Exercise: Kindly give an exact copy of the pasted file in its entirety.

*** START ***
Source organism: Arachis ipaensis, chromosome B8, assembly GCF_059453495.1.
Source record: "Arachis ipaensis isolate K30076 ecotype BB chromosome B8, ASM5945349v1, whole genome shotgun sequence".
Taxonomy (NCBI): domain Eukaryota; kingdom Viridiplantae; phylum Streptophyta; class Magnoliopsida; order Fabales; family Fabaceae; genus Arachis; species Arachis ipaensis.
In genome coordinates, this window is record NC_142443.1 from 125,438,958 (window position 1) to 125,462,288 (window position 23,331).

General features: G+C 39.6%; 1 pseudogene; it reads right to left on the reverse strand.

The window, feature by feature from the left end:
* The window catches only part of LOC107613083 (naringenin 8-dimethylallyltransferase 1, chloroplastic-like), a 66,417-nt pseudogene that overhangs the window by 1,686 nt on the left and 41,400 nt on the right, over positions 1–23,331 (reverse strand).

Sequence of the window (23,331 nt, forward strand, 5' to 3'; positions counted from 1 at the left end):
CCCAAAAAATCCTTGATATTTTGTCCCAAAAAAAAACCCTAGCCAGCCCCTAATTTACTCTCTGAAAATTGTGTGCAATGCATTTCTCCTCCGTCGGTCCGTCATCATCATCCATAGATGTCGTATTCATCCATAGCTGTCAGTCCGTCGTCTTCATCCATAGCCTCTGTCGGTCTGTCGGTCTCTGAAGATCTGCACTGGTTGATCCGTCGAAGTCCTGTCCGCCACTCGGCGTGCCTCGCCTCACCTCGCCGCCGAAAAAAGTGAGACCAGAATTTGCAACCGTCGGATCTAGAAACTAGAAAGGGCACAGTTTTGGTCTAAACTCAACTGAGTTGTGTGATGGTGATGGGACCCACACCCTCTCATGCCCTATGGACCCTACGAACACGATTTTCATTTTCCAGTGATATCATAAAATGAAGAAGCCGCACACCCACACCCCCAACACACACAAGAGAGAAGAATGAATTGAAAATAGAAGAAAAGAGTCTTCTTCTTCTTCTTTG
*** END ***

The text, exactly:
Source organism: Arachis ipaensis, chromosome B8, assembly GCF_059453495.1.
Source record: "Arachis ipaensis isolate K30076 ecotype BB chromosome B8, ASM5945349v1, whole genome shotgun sequence".
Taxonomy (NCBI): domain Eukaryota; kingdom Viridiplantae; phylum Streptophyta; class Magnoliopsida; order Fabales; family Fabaceae; genus Arachis; species Arachis ipaensis.
In genome coordinates, this window is record NC_142443.1 from 125,438,958 (window position 1) to 125,462,288 (window position 23,331).

General features: G+C 39.6%; 1 pseudogene; it reads right to left on the reverse strand.

The window, feature by feature from the left end:
* The window catches only part of LOC107613083 (naringenin 8-dimethylallyltransferase 1, chloroplastic-like), a 66,417-nt pseudogene that overhangs the window by 1,686 nt on the left and 41,400 nt on the right, over positions 1–23,331 (reverse strand).

Sequence of the window (23,331 nt, forward strand, 5' to 3'; positions counted from 1 at the left end):
CCCAAAAAATCCTTGATATTTTGTCCCAAAAAAAAACCCTAGCCAGCCCCTAATTTACTCTCTGAAAATTGTGTGCAATGCATTTCTCCTCCGTCGGTCCGTCATCATCATCCATAGATGTCGTATTCATCCATAGCTGTCAGTCCGTCGTCTTCATCCATAGCCTCTGTCGGTCTGTCGGTCTCTGAAGATCTGCACTGGTTGATCCGTCGAAGTCCTGTCCGCCACTCGGCGTGCCTCGCCTCACCTCGCCGCCGAAAAAAGTGAGACCAGAATTTGCAACCGTCGGATCTAGAAACTAGAAAGGGCACAGTTTTGGTCTAAACTCAACTGAGTTGTGTGATGGTGATGGGACCCACACCCTCTCATGCCCTATGGACCCTACGAACACGATTTTCATTTTCCAGTGATATCATAAAATGAAGAAGCCGCACACCCACACCCCCAACACACACAAGAGAGAAGAATGAATTGAAAATAGAAGAAAAGAGTCTTCTTCTTCTTCTTTG